Moorti has confirmed that classes will end as scheduled on May 11 and professors will adjust their syllabi to accommodate the shortened semester.

While some classes are easily transferable to a digital platform, others will be more challenging to shift. Amy Collier, associate provost for digital learning, will be overseeing the remote learning process. Collier cited the unique challenges posed by teaching classes such as language courses and lab sciences remotely. 

“We are recognizing that there are some kinds of remote teaching and learning options that are more challenging for faculty and some remote teaching options that are more challenging for students,” Collier said.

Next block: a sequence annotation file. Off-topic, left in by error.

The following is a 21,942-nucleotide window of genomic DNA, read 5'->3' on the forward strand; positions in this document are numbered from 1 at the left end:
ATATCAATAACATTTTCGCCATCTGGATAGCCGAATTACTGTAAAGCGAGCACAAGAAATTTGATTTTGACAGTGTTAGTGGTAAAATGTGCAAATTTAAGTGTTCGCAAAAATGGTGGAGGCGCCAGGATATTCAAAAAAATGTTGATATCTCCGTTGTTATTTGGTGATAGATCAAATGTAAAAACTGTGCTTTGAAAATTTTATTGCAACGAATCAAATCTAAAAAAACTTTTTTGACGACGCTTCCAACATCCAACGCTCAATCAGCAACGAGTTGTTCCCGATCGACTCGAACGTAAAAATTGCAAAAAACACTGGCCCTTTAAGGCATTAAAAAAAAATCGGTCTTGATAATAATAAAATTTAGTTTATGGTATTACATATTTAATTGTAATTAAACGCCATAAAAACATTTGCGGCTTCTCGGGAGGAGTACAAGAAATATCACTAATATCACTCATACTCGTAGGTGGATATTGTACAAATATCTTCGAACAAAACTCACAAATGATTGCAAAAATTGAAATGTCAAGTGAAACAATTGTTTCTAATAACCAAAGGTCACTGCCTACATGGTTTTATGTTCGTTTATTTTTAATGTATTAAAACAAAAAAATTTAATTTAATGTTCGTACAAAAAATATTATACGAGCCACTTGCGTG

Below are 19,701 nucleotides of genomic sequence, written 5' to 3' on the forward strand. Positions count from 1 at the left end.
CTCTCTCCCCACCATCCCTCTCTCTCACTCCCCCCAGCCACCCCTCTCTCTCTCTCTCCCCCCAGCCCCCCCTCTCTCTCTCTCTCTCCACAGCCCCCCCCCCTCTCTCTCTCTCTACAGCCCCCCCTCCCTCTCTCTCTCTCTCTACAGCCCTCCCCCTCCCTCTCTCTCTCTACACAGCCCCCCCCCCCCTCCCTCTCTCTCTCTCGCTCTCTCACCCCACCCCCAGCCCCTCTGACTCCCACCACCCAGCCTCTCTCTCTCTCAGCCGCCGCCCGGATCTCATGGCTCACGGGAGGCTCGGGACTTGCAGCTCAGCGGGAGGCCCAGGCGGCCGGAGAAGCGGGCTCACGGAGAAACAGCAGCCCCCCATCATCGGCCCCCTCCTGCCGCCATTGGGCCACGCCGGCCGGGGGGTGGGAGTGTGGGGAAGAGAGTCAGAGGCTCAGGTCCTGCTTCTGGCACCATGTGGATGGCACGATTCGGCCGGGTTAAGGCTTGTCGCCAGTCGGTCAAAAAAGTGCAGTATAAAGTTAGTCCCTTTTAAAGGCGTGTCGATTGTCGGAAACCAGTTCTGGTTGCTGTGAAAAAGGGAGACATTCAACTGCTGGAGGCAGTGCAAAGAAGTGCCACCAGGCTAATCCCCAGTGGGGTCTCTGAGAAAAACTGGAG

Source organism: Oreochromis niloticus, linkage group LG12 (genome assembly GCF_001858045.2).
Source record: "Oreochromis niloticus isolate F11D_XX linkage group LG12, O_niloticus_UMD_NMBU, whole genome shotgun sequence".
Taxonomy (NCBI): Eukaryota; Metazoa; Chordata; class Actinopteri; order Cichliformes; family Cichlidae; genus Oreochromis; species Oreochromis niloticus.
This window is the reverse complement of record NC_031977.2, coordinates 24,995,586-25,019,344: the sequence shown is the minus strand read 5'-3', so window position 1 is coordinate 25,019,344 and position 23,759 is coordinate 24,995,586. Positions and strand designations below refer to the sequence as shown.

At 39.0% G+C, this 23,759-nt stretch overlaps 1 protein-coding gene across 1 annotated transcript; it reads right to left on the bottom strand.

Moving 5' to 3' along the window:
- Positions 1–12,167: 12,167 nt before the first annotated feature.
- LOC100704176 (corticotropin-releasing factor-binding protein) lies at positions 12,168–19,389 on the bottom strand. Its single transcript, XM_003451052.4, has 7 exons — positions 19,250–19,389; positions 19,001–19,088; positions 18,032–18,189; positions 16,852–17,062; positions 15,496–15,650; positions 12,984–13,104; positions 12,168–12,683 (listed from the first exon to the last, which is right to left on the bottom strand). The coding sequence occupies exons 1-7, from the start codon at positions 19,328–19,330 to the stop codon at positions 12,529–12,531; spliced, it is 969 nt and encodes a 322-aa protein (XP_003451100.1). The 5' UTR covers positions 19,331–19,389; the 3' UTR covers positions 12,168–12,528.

Collier is working with faculty on a case-by-case basis to assist professors in translating their classes to a format that will work for both faculty and students.

“We're trying to make recommendations based on what we hope will be very inclusive for students and very manageable for faculty and students and that respond to the teaching goals the faculty are bringing to us,” Collier said.

Moorti explained that the college is considering the possibility of making all classes pass/fail for the remainder of the semester, in response to requests from students and faculty members. “We are looking into the implications, which are more complicated than they appear,” she said.

On Wednesday evening, students gathered outside Mead Chapel at 9 p.m. for a cathartic release: a scream.

Making the call

Consultation with the Center for Disease Control (CDC) and the Vermont Department of Health informed the college’s decision to suspend classes, according to Taylor.